A transient wave of BMP signaling in the retina is necessary for Müller glial differentiation.

Ueki Y, Wilken MS, Cox KE, Chipman LB, Bermingham-McDonogh O, Reh TA

The primary glial cells in the retina, the Müller glia, differentiate from retinal progenitors in the first postnatal week. CNTF/LIF/STAT3 signaling has been shown to promote their differentiation; however, another key glial differentiation signal, BMP, has not been examined during this period of Müller glial differentiation. In the course of our analysis of the BMP signaling pathway, we observed a transient wave of Smad1/5/8 signaling in the inner nuclear layer at the end of the first postnatal week, from postnatal day (P) 5 to P9, after the end of neurogenesis. To determine the function of this transient wave, we blocked BMP signaling during this period in vitro or in vivo, using either a BMP receptor antagonist or noggin (Nog). Either treatment leads to a reduction in expression of the Müller glia-specific genes Rlbp1 and Glul, and the failure of many of the Müller glia to repress the bipolar/photoreceptor gene Otx2. These changes in normal Müller glial differentiation result in permanent disruption of the retina, including defects in the outer limiting membrane, rosette formation and a reduction in functional acuity. Our results thus show that Müller glia require a transient BMP signal at the end of neurogenesis to fully repress the neural gene expression program and to promote glial gene expression.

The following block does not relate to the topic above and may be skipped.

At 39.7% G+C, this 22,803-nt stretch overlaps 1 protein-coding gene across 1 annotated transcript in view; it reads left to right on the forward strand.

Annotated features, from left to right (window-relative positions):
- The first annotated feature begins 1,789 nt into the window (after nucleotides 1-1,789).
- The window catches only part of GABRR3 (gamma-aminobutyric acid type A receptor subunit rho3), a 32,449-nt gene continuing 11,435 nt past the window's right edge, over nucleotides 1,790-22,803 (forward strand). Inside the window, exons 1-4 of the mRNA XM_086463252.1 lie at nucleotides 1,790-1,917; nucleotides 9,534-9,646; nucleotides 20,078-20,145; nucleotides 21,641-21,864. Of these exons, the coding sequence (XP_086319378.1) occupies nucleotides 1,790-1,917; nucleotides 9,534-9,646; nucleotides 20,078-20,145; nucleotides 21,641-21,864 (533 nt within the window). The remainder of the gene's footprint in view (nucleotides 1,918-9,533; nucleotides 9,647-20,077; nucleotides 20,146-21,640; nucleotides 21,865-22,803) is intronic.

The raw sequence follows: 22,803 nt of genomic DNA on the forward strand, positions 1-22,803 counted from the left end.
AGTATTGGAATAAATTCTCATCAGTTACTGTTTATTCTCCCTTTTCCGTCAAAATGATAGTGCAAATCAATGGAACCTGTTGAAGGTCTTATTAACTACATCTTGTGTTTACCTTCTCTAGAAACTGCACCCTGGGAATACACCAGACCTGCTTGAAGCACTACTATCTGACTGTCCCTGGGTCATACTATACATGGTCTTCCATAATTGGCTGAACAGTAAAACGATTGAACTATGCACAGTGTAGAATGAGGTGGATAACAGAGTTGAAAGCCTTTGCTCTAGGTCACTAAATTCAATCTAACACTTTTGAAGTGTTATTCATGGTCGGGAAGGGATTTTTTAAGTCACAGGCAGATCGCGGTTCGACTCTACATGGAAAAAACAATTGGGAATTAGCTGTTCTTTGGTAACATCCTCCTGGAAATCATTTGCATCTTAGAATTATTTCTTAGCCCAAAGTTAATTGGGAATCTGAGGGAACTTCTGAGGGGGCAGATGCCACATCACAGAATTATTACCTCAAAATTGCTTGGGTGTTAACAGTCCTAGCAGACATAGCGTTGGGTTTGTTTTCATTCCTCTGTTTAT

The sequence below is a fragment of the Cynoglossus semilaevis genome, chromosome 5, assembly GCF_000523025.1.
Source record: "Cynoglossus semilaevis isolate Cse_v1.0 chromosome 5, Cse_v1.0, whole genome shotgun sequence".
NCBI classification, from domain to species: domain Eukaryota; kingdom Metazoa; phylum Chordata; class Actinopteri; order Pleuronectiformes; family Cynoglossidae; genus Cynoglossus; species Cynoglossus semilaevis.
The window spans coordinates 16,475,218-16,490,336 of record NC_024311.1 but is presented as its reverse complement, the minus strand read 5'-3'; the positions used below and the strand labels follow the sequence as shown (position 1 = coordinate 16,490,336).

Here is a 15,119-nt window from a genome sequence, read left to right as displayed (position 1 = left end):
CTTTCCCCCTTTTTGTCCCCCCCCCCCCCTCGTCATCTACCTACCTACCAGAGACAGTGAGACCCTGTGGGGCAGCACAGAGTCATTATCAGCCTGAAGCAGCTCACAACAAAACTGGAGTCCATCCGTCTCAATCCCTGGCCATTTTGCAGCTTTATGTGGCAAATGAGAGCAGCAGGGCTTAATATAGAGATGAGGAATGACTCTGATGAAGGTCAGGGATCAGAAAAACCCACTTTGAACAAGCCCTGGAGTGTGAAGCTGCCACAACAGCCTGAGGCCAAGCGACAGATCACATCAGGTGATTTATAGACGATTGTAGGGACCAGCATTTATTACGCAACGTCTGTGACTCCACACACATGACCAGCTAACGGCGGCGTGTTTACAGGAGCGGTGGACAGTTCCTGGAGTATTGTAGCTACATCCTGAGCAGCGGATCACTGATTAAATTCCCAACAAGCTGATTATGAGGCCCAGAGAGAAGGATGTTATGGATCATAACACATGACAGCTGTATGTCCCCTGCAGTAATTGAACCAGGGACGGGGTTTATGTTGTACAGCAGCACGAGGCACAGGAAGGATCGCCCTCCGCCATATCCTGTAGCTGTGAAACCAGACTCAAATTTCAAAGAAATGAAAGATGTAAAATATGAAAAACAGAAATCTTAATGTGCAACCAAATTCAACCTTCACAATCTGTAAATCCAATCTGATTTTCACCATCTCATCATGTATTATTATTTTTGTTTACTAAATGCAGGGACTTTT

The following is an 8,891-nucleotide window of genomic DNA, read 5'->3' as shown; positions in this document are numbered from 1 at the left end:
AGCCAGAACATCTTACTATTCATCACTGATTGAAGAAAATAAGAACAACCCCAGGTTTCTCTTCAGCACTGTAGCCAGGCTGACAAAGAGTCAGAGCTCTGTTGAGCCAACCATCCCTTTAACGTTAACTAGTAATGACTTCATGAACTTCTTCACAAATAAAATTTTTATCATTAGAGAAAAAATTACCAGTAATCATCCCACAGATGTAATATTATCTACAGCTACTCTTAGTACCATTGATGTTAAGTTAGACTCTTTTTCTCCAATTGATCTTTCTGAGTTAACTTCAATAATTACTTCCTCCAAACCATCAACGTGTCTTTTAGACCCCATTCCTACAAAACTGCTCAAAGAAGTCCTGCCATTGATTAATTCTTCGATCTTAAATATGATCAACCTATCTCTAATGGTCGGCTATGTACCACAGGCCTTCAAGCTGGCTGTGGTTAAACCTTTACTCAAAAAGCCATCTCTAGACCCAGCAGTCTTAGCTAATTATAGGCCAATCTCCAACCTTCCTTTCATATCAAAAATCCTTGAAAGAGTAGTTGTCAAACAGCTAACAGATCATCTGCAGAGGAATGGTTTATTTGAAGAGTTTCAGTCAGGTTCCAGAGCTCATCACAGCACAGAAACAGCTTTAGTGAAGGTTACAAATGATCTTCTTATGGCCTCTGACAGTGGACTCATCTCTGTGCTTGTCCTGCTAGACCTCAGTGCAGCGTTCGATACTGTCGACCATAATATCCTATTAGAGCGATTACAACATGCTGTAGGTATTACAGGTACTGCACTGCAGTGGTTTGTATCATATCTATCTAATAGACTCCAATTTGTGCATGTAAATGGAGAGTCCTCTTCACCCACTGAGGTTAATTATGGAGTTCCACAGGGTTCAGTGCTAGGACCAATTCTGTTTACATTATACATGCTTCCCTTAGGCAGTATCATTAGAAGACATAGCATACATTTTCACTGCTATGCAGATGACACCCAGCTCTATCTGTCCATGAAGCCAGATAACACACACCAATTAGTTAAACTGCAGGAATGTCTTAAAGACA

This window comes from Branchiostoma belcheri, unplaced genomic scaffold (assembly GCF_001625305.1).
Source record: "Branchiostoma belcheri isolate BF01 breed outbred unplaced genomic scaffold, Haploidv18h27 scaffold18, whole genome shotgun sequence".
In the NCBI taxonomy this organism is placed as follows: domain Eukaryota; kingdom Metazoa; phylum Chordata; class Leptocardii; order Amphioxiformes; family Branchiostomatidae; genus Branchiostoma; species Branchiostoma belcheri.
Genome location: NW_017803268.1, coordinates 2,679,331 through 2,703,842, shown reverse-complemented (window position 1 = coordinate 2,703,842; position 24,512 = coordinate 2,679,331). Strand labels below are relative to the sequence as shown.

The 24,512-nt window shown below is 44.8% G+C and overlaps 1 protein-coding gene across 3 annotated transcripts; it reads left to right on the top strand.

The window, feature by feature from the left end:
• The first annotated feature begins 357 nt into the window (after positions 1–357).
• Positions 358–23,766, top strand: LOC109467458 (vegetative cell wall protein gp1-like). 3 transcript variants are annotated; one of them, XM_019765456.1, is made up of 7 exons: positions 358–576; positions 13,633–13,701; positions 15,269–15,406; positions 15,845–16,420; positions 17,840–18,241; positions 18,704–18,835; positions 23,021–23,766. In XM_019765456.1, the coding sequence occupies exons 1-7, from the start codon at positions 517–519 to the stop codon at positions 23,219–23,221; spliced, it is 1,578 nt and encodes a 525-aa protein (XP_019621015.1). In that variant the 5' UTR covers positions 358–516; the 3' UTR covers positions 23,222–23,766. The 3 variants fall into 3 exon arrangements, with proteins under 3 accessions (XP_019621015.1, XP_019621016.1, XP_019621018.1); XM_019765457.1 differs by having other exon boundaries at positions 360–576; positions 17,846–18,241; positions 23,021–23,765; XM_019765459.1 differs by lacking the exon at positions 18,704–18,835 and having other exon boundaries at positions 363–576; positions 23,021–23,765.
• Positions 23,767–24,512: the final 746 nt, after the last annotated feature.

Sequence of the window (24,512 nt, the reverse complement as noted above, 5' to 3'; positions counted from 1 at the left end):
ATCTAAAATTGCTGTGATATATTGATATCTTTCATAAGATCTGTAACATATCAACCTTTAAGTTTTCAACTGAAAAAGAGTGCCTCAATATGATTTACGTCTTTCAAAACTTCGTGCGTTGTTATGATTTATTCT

LowCell ChIP kit

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February, 2015


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